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PHOTOS: Penticton’s new mayor and council take the oath of office

‘There’s a lot of work ahead of us, so let’s get started,’ said mayor Julius Bloomfield

The work to deliver change in Penticton starts now, says Julius Bloomfield, who officially became the city’s new mayor Tuesday night.

Bloomfield, along with elected councillors Amelia Boultbee, Isaac Gilbert, Ryan Graham, Helena Konanz, James Miller and Campbell Watt, took the oath of office on Nov. 1, in front of several dozens of people in attendance at the Penticton Trade and Convention Centre.

“Four years may seem like a long time, but there’s a lot of work ahead of us, so let’s get started,” Bloomfield said.

In his first public address as mayor, Bloomfield said the city’s new council is united in tackling the challenges related to public safety and housing.

“The issues can seem daunting, which is why we’ll take a focused approach.”

Bloomfield received 3,374 votes in the civic election on Oct. 15 to defeat former mayor John Vassilaki, who served in the role from 2018 to 2022.

Vassilaki received 2,052 votes.

The city’s inauguration ceremony kicked off at 6 p.m., with almost a full house of people in the PTCC eager to watch their newly elected public servants officially occupy their roles.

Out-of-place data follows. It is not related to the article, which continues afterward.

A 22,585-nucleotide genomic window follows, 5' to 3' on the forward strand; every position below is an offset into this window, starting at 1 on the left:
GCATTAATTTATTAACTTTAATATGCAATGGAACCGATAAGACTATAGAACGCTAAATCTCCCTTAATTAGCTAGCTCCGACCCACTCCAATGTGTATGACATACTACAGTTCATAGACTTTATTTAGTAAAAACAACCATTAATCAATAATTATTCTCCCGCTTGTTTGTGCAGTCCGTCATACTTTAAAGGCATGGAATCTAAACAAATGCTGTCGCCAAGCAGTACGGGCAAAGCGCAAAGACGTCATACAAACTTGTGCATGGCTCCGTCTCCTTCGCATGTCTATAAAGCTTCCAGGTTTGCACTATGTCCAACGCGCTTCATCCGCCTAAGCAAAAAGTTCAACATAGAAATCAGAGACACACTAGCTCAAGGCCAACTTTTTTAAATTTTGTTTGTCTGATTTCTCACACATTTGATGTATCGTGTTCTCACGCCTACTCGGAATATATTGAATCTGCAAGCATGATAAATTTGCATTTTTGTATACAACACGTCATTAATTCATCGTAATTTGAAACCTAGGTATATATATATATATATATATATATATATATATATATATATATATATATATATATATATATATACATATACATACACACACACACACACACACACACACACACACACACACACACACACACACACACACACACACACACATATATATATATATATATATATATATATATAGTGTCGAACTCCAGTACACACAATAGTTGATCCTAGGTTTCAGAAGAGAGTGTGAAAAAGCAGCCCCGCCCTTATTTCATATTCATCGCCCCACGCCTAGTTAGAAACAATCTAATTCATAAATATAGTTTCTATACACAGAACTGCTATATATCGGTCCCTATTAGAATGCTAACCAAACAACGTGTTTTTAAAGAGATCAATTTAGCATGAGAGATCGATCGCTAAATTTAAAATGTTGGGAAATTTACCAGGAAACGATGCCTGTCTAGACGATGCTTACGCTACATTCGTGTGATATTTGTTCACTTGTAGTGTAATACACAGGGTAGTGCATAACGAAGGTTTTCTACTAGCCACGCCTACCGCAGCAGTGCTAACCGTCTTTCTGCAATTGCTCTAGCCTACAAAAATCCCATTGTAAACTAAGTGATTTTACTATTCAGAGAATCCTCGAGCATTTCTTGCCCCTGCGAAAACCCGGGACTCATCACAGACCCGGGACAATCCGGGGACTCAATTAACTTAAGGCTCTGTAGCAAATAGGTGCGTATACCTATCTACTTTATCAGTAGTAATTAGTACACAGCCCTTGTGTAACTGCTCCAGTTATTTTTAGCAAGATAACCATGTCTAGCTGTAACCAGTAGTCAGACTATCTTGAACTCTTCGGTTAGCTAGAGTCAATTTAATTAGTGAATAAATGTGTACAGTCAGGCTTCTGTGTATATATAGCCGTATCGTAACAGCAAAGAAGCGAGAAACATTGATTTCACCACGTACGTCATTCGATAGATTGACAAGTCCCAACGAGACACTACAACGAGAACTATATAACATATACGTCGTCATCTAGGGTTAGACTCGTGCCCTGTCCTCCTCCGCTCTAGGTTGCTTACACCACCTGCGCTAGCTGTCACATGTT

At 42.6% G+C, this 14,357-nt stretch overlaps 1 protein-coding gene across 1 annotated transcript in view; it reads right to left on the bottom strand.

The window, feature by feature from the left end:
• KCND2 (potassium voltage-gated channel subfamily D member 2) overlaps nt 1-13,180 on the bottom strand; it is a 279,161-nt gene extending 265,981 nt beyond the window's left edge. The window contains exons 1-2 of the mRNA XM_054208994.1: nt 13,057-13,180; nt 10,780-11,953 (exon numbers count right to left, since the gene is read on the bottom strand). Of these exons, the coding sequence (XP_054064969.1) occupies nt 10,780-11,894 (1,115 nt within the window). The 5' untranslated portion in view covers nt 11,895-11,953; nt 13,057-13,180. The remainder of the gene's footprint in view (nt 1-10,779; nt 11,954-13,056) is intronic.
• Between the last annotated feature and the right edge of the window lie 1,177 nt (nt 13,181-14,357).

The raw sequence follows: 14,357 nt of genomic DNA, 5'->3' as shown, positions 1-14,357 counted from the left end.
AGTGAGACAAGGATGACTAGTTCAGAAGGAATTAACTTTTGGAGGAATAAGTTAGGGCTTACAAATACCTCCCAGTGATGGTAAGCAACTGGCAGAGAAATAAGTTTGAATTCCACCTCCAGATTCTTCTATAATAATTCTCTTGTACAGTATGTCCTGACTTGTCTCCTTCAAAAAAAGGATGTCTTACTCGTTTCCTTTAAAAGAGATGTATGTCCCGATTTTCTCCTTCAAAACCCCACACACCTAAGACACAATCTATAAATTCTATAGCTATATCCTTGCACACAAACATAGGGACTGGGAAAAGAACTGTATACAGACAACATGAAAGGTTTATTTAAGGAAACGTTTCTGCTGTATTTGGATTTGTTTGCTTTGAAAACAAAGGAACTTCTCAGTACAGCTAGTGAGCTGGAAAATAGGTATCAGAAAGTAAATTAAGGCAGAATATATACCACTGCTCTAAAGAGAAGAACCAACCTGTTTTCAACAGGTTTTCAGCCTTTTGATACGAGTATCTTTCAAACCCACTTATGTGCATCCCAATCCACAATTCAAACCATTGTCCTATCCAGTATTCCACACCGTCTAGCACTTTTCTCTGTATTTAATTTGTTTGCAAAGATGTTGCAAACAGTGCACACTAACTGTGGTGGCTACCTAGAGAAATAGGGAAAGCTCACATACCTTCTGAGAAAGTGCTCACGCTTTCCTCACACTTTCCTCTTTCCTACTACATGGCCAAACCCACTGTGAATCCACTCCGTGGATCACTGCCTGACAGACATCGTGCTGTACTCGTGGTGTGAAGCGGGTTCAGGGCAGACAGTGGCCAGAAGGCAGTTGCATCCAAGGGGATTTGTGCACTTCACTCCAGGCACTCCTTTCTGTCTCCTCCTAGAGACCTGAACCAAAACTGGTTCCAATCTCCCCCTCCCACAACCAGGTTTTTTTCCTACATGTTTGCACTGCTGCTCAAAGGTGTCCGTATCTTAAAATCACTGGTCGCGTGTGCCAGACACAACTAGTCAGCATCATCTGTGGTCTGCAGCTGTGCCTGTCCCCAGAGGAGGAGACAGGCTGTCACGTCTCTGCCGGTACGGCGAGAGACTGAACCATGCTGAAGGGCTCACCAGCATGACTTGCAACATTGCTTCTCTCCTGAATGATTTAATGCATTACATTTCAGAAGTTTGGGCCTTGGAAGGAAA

Among the first orders of business for Bloomfield, meanwhile, included appointing Watt as deputy mayor for the next six months. Konanaz, his fellow councillor, will serve in the role afterward for half a year.

Five members of council were also appointed to the Regional District of Okanagan-Similkameen board along with Bloomfield, with Miller, Graham, Konanz and Watt accepting their position.

Boultbee and Gilbert will serve as alternates on the RDOS.

While Konanz served on Penticton council from 2011 to 2018, Boultbee, Gilbert and Graham have no prior experience in the role. Watt and Miller were elected in 2022 as incumbents.

“As a council, it’s our job to set the direction and to ensure words evolve into concrete action,” Bloomfield added in his first address to the public. “As the world seems to head into a rocky economic period, we need to maintain our fiscal discipline.

“There is infrastructure that needs to be replaced, roads that must be paved and plowed and the variety of service you expect to be professionally delivered. We will do this with always keeping in mind that it is your money and that you can trust us to spend it wisely.”

The new council’s first meeting will be on Nov. 15.

READ MORE: Julius Bloomfield is Penticton’s new mayor


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